Sonsorol

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Sonsorol
Sonsorol
State
Flag of Sonsorol
Flag
Country Palau
Capital Dongosaru
Area
 • Total 3.12 km2 (1.20 sq mi)
Population (2014)
 • Total 42
 • Density 13/km2 (35/sq mi)

Sonsorol is one of the sixteen states of Palau. The administrative center is Dongosaru on Sonsorol island. The inhabitants speak Sonsorolese, a local Trukic language, and Palauan.

The islands of the state of Sonsorol, together with the islands of Hatohobei, form the Southwest Islands of Palau.

The state is subdivided into four municipalities, which correspond to the four individual islands, with one village on each island, with the possible exception of Fanna Island. The islands are, from north to south (Fanna Island and Sonsorol Island are together called Sonsorol Islands):

NASA Satellite Imagery Sonsorol Islands
(Fanna and Sonsorol)
NASA Satellite Imagery of
Pulo Anna
NASA Satellite Imagery of Merir
No. Municipality
(Island)
Village Area
(km²)
Population
est. 2014
Coordinates
1 Fanna - 0.48 0 05°21′09″N 132°13′32″E / 5.35250°N 132.22556°E / 5.35250; 132.22556
2 Sonsorol Dongosaru 1.31 42 05°19′28″N 132°13′16″E / 5.32444°N 132.22111°E / 5.32444; 132.22111
3 Pulo Anna 0.42 0 04°39′34″N 131°57′49″E / 4.65944°N 131.96361°E / 4.65944; 131.96361
4 Merir 0.91 0 04°19′27″N 132°18′37″E / 4.32417°N 132.31028°E / 4.32417; 132.31028
State of Sonsorol Dongosaru 3.12 42  

Islands[edit]

Fanna[edit]

Fanna, also called Fana, is encircled by a coral reef extending 160 to 480 m offshore, and nearly circular in shape, with a diameter of 350 m. The island is thickly wooded with coconut palms and other trees. The island is referenced as a municipality, with Mariano Carlos serving as chief since 2000. A building is visible on the southwestern shore, though the island is noted as uninhabited by different sources[citation needed]. Fanna Island and nearby Sonsorol Island 1.6 km further south together form the Sonsorol Islands.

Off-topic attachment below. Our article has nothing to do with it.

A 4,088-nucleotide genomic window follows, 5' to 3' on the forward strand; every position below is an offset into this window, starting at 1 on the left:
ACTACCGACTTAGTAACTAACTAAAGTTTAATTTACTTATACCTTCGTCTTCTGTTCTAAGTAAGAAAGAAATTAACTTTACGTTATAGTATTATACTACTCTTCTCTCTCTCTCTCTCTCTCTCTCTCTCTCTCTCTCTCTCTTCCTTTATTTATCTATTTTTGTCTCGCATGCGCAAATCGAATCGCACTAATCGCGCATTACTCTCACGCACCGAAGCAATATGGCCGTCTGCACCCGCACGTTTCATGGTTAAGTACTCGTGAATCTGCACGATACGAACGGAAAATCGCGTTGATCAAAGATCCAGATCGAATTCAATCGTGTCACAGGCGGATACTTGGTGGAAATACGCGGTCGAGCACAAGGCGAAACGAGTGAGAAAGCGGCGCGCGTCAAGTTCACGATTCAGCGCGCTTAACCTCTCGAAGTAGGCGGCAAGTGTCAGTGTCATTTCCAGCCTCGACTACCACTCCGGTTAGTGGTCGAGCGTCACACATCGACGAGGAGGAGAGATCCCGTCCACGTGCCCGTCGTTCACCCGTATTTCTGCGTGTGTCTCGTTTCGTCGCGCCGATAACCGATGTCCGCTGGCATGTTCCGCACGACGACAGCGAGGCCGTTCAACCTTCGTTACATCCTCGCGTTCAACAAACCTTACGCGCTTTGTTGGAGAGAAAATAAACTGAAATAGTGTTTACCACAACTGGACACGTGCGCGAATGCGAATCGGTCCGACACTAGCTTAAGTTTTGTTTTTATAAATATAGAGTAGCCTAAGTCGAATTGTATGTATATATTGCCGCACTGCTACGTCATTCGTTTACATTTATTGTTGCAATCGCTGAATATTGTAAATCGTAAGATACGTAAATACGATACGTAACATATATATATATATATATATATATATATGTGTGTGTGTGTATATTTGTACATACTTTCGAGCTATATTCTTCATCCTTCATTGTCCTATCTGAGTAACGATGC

Sonsorol[edit]

Sonsorol Island, also called Dongosaro or Dongosaru, is encircled by a coral reef extending 160 to 480 m offshore. It is 2 km long north south, and up to 890 m wide in the north. It is located 1.6 km south of Fanna Island. The village of Dongosaro, which is the capital of the state, is located on the west coast. The island is thickly wooded with coconut palms and other trees. Together with Fanna, it forms the Sonsorol Islands.

Pulo Anna[edit]

Pulo Anna or Puro is fringed by a coral reef extending beyond 460 m offshore. The island itself is about elliptical and measures 800 meters northeast-southwest, and is up to 550 meters wide. Puro village is on the northwest side of the island. Pulo Anna lies in the flow of the Equatorial Countercurrent throughout the year.

Merir[edit]

Merir Island, or Melieli, is fringed by reef which extends beyond 1100 m offshore in the south and 160 m in the north. The edges of the reef are steep-to, except at the northern end where a spit, with a depth of 12.8 meters at its outer end, extends about 1300 meters northward. The island itself is 2.200 meters north south, and up to 600 meters wide. The village of Melieli, which has a radio station, is located on the northwest side of the island.

History[edit]

The first sighting by Europeans of the Sonsorols, was that of Sonsorol and Fanna by the Spanish ship Trinidad then commanded by Gonzalo Gómez de Espinosa on 6 May 1522.[1][2] These two were collectively charted as San Juan islands (St.John) as they were sighted on the day of its festivity. A Spanish missionary expedition commanded by Sargento Mayor Francisco Padilla arrived to Sonsorol on 30 November 1710, coming from Manila on board of patache Santísima Trinidad. In 1712 they were explored by an expedition commanded by Spanish naval officer Bernardo de Egoy[3]

During December 2012, the state suffered severely from Typhoon Bopha and people were evacuated to Akebesang in Koror. There were 37 people from Sonsorol, 19 from Pulo Anna and 2 from Merir. A couple of months later, and due to government decision, only Sonsorol was re-inhabited (cheaper and closer to get to and send supplies). 42 people have returned to the island, and it is the only inhabited island in the state (as of 2014).

References[edit]

  1. ^ Brand, Donald D. The Pacific Basin: A History of its Geographical Explorations The American Geographical Society, New York, 1967, p.119.
  2. ^ Sharp, Andrew The discovery of the Pacific Islands Oxford, 1960, p.10.
  3. ^ Coello, Francisco "Conflicto hispano-alemán" Boletín de Sociedad Geográfica de Madrid, t.XIX. 2º semestre 1885, Madrid, p.247

External links[edit]